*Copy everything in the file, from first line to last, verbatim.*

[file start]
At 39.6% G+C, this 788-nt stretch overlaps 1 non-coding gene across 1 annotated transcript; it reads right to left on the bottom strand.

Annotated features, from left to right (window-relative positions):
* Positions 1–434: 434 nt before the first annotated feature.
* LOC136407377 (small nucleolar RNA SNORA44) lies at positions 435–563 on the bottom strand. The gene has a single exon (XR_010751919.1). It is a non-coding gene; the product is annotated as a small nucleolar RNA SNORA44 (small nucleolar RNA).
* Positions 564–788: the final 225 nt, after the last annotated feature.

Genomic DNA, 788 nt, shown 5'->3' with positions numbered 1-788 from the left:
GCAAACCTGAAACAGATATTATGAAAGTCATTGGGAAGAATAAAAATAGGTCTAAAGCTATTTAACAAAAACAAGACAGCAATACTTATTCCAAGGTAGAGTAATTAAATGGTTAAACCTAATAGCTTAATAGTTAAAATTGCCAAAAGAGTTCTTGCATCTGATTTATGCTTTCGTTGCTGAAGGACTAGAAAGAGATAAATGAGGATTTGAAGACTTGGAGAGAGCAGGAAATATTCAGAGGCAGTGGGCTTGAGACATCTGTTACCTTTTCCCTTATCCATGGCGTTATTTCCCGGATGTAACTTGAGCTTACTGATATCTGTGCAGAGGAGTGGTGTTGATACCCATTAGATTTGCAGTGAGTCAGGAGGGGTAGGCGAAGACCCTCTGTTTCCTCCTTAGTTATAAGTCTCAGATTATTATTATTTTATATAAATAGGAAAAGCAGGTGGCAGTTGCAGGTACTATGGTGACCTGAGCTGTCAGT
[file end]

At 39.6% G+C, this 788-nt stretch overlaps 1 non-coding gene across 1 annotated transcript; it reads right to left on the bottom strand.

Annotated features, from left to right (window-relative positions):
* Positions 1–434: 434 nt before the first annotated feature.
* LOC136407377 (small nucleolar RNA SNORA44) lies at positions 435–563 on the bottom strand. The gene has a single exon (XR_010751919.1). It is a non-coding gene; the product is annotated as a small nucleolar RNA SNORA44 (small nucleolar RNA).
* Positions 564–788: the final 225 nt, after the last annotated feature.

Genomic DNA, 788 nt, shown 5'->3' with positions numbered 1-788 from the left:
GCAAACCTGAAACAGATATTATGAAAGTCATTGGGAAGAATAAAAATAGGTCTAAAGCTATTTAACAAAAACAAGACAGCAATACTTATTCCAAGGTAGAGTAATTAAATGGTTAAACCTAATAGCTTAATAGTTAAAATTGCCAAAAGAGTTCTTGCATCTGATTTATGCTTTCGTTGCTGAAGGACTAGAAAGAGATAAATGAGGATTTGAAGACTTGGAGAGAGCAGGAAATATTCAGAGGCAGTGGGCTTGAGACATCTGTTACCTTTTCCCTTATCCATGGCGTTATTTCCCGGATGTAACTTGAGCTTACTGATATCTGTGCAGAGGAGTGGTGTTGATACCCATTAGATTTGCAGTGAGTCAGGAGGGGTAGGCGAAGACCCTCTGTTTCCTCCTTAGTTATAAGTCTCAGATTATTATTATTTTATATAAATAGGAAAAGCAGGTGGCAGTTGCAGGTACTATGGTGACCTGAGCTGTCAGT